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  • #WrestleLikeAGirl with Jeremy Hines: O'neill family grows from wrestling

    By Y2CJ41
    Published in 

    By JEREMY HINES

    Thehines7@gmail.com

     

    Warren Central senior Kiersten O’Neill has had quite an illustrious wrestling career. She recently won her third Indiana High School Girls Wrestling state title and did so in dominating fashion. Not bad for a girl that doesn’t like to wrestle, really doesn’t enjoy practicing and sometimes doesn’t even get along with her coach.

     

    “Yeah, I don’t really like wrestling, per se,” O’Neill said. “But I love the environment of the sport and the energy it holds. That’s what keeps me attached to it.”

     

    O’Neill’s coach is her own father, Jake.

     

    “It doesn’t surprise me that she says that,” Jake said. “If you ask most coaches/ dads, it’s tough coaching your own kids. As a coach you hold your athletes to high expectations and not that I don’t do that as a dad, but when they fall short of those expectations it can bleed into home. It’s tough to draw those lines and keep those frustrations in the room and on the mat and not let it affect what’s going on at home.”

     

    Jake has always pushed Kiersten to be her best in the sport – and, although at times she’s gotten frustrated with her dad as a coach, she sees it has been in her best interest.

     

    “My dad and I would get into it a lot,” Kiersten said. “Coach and wrestler, father and daughter is a very different dynamic. There have been points where I was like, this is too hard, I can’t do that. I wanted to stop, but I kept going. I think if he wasn’t as present as he is though, it wouldn’t be the same and I wouldn’t have the successes I’ve had.”

     

    Kiersten’s brother started wrestling when he was 4 years old. He ultimately decided that wasn’t the sport for him.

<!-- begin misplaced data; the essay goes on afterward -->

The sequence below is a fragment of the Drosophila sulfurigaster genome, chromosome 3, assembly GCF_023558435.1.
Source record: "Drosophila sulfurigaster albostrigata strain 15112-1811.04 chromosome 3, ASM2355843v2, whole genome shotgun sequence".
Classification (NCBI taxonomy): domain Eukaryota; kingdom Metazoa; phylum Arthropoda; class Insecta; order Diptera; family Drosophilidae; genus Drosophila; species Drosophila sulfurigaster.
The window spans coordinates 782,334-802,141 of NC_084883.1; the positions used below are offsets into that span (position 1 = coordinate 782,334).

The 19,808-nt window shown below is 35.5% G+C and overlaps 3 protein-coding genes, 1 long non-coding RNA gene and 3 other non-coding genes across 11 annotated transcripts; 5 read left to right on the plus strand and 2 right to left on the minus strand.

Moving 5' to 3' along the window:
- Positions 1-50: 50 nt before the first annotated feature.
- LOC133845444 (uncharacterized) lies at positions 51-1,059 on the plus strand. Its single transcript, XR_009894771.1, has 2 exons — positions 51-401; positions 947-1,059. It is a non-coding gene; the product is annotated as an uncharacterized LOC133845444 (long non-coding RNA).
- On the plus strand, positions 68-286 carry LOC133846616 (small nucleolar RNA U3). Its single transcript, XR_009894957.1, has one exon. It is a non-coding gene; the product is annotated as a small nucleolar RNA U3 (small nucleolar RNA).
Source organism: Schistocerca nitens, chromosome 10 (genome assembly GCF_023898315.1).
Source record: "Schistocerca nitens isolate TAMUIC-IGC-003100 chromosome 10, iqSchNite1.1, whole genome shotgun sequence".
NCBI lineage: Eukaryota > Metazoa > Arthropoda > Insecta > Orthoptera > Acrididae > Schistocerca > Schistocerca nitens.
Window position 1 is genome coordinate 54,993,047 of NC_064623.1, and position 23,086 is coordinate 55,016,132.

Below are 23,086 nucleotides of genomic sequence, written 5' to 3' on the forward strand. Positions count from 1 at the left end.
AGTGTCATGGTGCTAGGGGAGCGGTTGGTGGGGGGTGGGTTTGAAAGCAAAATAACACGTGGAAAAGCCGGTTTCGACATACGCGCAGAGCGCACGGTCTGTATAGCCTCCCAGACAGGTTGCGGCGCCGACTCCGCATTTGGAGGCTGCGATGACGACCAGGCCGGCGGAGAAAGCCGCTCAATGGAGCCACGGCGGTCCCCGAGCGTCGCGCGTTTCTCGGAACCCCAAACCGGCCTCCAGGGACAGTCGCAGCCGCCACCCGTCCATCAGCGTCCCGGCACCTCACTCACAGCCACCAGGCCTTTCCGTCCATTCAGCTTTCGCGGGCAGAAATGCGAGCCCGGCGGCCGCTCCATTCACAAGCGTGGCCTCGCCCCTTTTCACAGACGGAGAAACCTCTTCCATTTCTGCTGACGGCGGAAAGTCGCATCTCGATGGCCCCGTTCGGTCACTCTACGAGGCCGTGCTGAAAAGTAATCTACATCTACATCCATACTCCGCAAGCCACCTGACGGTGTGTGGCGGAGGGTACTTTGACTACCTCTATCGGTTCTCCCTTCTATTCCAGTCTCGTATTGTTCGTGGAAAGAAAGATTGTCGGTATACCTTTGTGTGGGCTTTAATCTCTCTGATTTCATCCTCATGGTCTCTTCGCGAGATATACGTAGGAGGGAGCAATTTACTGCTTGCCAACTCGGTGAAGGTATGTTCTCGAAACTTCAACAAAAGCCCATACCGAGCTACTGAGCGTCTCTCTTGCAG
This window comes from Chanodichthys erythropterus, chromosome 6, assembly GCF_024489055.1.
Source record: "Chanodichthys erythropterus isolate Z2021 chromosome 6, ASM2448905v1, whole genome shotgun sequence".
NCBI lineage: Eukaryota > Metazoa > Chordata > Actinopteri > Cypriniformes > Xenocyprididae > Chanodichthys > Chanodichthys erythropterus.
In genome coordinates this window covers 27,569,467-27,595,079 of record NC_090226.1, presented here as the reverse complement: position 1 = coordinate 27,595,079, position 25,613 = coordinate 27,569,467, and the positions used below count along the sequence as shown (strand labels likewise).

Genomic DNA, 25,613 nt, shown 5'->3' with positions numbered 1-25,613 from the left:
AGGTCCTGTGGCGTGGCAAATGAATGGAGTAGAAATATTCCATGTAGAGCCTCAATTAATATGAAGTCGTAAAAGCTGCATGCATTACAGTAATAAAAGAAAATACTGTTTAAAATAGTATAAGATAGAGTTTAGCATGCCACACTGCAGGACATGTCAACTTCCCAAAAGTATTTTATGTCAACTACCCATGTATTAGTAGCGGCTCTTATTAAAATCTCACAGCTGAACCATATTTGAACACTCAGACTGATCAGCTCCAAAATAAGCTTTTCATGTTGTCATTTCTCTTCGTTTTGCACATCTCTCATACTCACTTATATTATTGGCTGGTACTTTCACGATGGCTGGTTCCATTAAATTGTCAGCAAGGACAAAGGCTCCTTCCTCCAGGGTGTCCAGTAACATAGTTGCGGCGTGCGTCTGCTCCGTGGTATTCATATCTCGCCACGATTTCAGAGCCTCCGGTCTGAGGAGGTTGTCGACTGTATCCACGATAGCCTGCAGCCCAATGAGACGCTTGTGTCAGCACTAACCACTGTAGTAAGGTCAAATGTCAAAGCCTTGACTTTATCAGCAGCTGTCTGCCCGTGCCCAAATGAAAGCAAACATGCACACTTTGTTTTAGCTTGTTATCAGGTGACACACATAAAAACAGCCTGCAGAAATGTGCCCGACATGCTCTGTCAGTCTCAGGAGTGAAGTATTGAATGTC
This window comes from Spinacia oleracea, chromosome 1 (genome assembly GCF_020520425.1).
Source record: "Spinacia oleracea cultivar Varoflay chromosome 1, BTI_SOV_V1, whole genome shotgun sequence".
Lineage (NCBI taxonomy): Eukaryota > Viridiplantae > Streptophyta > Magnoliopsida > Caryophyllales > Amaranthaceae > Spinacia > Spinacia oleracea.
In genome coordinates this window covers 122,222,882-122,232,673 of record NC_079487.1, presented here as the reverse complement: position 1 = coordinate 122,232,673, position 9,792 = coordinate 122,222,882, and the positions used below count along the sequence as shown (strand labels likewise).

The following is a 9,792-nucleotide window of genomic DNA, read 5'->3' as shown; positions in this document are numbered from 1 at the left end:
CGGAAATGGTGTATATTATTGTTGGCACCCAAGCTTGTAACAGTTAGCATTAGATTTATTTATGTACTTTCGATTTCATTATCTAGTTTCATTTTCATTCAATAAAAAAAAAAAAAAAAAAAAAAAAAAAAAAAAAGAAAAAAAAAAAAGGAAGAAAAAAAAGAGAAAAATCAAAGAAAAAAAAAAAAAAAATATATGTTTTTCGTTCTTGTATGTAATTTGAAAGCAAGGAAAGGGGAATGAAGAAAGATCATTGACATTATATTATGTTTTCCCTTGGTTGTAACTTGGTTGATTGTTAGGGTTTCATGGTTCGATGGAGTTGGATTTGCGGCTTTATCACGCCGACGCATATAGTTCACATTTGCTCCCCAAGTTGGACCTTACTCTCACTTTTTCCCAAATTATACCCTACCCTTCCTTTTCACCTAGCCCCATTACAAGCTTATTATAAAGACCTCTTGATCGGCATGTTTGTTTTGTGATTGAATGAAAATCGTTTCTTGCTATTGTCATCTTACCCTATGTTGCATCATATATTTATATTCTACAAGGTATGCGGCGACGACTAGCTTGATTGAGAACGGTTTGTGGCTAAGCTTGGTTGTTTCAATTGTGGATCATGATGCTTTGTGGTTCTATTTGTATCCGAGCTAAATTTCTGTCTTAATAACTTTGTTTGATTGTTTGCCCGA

“I made my son wrestle when he was four,” Jake said. “By the time he was a freshman he ended up playing basketball and that’s about the same time Kiersten was like, dad, I’ll wrestle. I was like, oh, yeah, you’re probably going to be pretty good, too. I think she was six at the time.

     

    “Her journey in wrestling gave me a perspective on women’s wrestling that I never had before and I wouldn’t have had if she didn’t wrestle.”

     

    Kiersten won the state meet as a freshman, then placed second as a sophomore. She won as a junior and last weekend she beat her opponent 17-3 in the championship.

     

    She would like to wrestle in college and eventually she would like to follow in her father’s footsteps and coach wrestling.

     

    For Kiersten, and for many of the female wrestlers we write about in these articles, there becomes an unusually strong bond between opponents. Kiersten’s best friends are wrestlers on rival schools.

     

    “Cailin and Catie (Campbell) are my best friends since I started wrestling,” Kiersten said. “We live far apart but we always make sure we see each other. I talk to them every day. It’s been great to experience that with other people that share your same interests. I think if you watch the finals you can see my reaction after Caty won her state title. I was screaming ‘That’s my best friend’.”

     

    Kiersten also plays soccer. She admits that her wrestling aggression sometimes gets her in trouble on the soccer field.

     

    “Yeah, I’ve had quite a few yellow and red cards,” she said. “Soccer, to me, is a lot of running. But the aggression I get from being a wrestler definitely helps me. I’m not exactly proud of my yellow and red cards, I just think I underestimate my strength some against girls that don’t wrestle.”

     

    Jake really enjoys watching Kiersten on the soccer field, where he can relax and be a dad and not a coach.

     

    “Her wrestling absolutely comes out in soccer,” Jake said. “She’s very competitive, aggressive and physical. She is fearless. It all spills out on the soccer field and it’s fun to watch. The other girls aren’t nearly as aggressive as her. Our athletic director was a professional soccer player. When he saw her play he was like ‘woah’. He was blown out of the water with the competitive edge she plays with. I enjoy every minute of watching her play.”


    In wrestling, Kiersten is excited for what the future for girls is like in the state. Every year the numbers increase. If she had one piece of advise for girls just starting out in the sport it would be to stick to it.

     

    “You just have to stick to it,” she said. “You can’t give up, even when it’s hard. I know it gets hard and I’ve not enjoyed that time. But stick it out. Push through. It will be worth it in the end.”

     



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